For the avid petrolhead, the thought of getting into a car and only finding two pedals and a central column that more closely resembles an aeroplane joystick than a traditional gearstick fills them with dread. However, as technology advances and powertrains become more and more electrified, the manual gearbox is somewhat of an endangered species. In fact, data produced by the Society of Motor Manufacturers and Traders (SMMT) in 2021 showed that out of 298 cars available for sale in the UK, only 98 had the option for a manual gearbox.
With over two thirds of cars on the market now automatics, and a growing number of manufacturers offering only auto-boxes, it’s time to get used to your left foot doing nothing. So, how do you drive an automatic car as opposed to a manual? Let Scrap Car Comparison guide you through all you need to know.
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What’s the difference between an automatic and a manual car?
If you were to park an automatic and manual example of a car next to each other in a car park then it is nigh-on impossible to tell the difference without looking through the windows. Your only clues when having a look will be the different looking gearstick and, if you can make them out without opening the doors, the lack of a clutch pedal.
Simply put, a manual car requires the driver to change gear as the car moves along, whilst an automatic gearbox will do this all on its own. It’s not a new invention, either, with the first automatic transmission being traced back to 1904, and the first mass-produced automatic ‘box being available from General Motors from 1940 as an option on the Cadillac Sixty Special or Oldsmobile Series 60.
You may find your car has a slightly worse fuel economy, but this is only due to the fact that automatic gearboxes weigh considerably more than their manual counterparts – and the heavier your car is, the more fuel it will be using.
How to drive an automatic car – hints and tips
You may think it’s simply a case of pressing the right pedal to go and the left pedal to stop, but there’s actually a few nuances to driving automatic cars that you might not be aware of if you’ve never got behind the wheel of one before. Here’s a few things to be aware of:
What the gearstick means
You’ll probably be used to seeing five or six numbers and the letter R on your gear stick if you’re used to a manual box, but what do all these new letters mean? Let’s break it down:
- P – Park. For use when you’re parked and leaving the car. This option will lock the transmission to stop the car from rolling away, but you’ll also need to make sure the handbrake is secure.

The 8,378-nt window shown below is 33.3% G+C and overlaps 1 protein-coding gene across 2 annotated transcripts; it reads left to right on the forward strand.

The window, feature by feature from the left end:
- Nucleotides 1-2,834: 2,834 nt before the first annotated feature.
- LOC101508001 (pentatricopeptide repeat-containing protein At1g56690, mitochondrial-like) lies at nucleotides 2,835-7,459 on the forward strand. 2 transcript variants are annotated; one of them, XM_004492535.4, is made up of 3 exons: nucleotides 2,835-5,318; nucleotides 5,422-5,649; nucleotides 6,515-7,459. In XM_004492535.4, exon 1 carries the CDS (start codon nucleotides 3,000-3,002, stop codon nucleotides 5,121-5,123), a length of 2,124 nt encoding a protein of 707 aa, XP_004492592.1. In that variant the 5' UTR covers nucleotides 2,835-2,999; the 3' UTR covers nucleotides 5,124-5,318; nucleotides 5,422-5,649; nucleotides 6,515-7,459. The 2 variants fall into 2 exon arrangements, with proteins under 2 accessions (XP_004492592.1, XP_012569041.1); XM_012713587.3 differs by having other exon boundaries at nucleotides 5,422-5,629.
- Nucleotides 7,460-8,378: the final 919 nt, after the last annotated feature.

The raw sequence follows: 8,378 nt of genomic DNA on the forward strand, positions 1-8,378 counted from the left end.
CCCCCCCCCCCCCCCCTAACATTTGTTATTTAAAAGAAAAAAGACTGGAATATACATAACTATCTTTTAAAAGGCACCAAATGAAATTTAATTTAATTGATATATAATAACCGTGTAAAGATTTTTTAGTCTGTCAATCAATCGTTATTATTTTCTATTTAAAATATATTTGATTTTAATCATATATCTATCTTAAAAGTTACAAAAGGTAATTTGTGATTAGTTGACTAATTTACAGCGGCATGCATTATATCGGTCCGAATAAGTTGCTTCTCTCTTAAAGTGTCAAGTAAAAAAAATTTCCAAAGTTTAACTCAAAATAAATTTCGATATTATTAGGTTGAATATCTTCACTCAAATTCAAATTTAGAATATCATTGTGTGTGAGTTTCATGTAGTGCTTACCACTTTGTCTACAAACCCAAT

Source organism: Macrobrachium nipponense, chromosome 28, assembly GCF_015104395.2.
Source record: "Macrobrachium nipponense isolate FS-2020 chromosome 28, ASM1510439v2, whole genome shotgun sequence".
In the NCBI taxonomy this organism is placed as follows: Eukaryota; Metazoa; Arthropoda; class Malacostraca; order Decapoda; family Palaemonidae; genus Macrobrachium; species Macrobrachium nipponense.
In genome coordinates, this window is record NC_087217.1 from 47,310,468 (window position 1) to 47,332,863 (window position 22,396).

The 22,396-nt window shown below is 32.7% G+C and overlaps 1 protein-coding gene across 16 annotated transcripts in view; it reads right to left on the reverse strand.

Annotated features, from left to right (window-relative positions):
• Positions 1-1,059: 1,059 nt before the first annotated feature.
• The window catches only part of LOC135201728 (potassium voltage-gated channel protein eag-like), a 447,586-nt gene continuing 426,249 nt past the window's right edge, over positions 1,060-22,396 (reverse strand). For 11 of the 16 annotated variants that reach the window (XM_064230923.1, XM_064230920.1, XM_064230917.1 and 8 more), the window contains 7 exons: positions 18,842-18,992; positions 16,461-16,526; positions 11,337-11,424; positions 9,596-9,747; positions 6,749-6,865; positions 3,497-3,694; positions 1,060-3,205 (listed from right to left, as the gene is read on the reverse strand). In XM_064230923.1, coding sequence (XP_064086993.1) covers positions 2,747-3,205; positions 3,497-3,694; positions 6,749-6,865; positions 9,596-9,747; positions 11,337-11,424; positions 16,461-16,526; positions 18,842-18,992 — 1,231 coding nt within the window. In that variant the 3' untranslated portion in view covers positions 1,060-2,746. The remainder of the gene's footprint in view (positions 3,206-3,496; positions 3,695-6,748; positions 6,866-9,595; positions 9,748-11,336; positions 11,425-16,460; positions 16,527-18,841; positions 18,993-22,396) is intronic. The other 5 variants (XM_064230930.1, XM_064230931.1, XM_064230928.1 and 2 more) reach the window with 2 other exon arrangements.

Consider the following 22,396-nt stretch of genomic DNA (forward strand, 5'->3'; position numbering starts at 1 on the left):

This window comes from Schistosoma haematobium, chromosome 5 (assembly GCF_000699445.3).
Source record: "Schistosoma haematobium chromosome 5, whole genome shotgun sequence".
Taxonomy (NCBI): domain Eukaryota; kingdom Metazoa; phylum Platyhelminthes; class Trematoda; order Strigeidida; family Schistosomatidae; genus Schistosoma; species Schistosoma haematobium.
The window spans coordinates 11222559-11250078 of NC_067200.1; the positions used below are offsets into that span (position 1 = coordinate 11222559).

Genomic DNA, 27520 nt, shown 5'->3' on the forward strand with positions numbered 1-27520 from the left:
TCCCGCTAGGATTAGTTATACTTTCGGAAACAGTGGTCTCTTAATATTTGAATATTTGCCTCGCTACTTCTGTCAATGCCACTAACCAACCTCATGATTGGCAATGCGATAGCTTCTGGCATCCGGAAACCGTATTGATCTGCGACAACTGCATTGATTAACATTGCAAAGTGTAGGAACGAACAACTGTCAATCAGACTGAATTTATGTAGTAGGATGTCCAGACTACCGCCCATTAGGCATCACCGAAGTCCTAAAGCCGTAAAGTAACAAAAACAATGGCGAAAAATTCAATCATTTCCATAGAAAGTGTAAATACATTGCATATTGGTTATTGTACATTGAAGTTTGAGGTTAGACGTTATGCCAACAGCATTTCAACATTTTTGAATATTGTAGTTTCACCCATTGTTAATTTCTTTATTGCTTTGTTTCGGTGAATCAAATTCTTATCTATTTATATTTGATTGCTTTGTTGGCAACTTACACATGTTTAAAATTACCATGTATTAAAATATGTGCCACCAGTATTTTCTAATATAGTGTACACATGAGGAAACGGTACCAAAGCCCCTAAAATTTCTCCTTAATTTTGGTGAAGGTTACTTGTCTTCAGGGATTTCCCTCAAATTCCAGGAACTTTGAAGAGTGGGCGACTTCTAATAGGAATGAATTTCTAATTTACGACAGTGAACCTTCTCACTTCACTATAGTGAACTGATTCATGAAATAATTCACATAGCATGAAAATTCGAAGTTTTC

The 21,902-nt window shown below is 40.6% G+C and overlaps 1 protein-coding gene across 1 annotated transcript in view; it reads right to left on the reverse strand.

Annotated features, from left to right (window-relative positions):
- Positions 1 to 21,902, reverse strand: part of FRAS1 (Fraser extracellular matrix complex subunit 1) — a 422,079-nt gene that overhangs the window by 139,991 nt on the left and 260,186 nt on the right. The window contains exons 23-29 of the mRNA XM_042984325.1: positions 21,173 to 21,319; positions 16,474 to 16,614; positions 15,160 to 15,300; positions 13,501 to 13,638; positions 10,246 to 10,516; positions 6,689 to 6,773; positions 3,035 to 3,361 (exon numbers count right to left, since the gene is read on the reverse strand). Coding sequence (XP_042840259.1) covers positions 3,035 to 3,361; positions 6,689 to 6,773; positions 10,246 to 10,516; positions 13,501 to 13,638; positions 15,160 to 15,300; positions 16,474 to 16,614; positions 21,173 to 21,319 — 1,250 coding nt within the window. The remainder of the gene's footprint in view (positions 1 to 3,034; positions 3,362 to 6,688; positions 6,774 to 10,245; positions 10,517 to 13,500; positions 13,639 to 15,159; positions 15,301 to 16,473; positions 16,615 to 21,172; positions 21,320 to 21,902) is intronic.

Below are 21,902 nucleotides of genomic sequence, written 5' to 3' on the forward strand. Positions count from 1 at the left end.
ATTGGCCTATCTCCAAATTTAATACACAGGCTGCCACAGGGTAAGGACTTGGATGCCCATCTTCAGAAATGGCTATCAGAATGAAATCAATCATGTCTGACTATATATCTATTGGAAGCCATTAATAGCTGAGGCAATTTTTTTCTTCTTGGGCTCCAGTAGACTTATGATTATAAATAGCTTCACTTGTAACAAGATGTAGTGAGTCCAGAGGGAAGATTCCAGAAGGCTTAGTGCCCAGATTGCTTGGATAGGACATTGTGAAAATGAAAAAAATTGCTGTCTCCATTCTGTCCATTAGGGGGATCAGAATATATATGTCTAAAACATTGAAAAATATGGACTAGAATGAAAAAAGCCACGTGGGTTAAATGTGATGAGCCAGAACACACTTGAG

- R – Reverse. You should be used to this one already, as it’s identical to its manual counterpart. Engage this option when needing to go backwards.
- N – Neutral. Acting the same as knocking a manual gearbox out of gear, you should never select this option while driving along, otherwise known as coasting. Neutral should be used in conjunction with the handbrake when stopped for short periods of time, such as in traffic jams or a short drop-off.
- D – Drive. This, unsurprisingly, is the option you need to drive. It will begin automatically selecting gears for you and will allow you to drive away with no problems. Beware, however, if your car is in Drive and you don’t have your foot on the brake pedal, it will begin to crawl away on its own even without any input from the accelerator.
Don’t confuse your brake for a clutch
Many first-time auto-drivers do it, but you need to remember that the leftmost pedal is now the brake and not a clutch, and as a result should only be used by your right foot. Ever since our first driving lesson, our left and right feet are taught to be used in very different ways, and if you use your left foot to brake, you’re likely to find yourself pressing the pedal far too hard, and causing you to have an impromptu emergency stop.
My car has flappy paddles, what does this mean?
Some automatic gearboxes will give you the option to manually control the gears if you wish. Unlike changing gears in a traditional manual gearbox, you won’t need to use a clutch for these to engage. Often, these semi-automatic gearboxes will either need you to push the gear stick to the side to engage this system, which can either be used by pushing the gear stick up to change gears up, or down to change down, or by using ‘flappy paddles’ behind the steering wheel, with the left paddle changing down and the right paddle changing up. This is also known as a sequential gearbox and is most often found in racing gearboxes where you don’t need to use the clutch.
If you’re starting to feel like you’ve had enough of gear changes and want a calm, point-and-squirt attitude to your driving, then why not get rid of your tired old manual car and replace it with something new with a convenient auto box? With Scrap Car Comparison you can guarantee yourself the very best price in a quick and hassle-free manner, and with free collection, it couldn’t be simpler. We only work with certified Authorised Treatment Facilities, meaning your car will be disposed of and recycled in line with all the relevant rules and regulations, so give our knowledgeable and friendly team a call and find out just how much your old car could be worth today.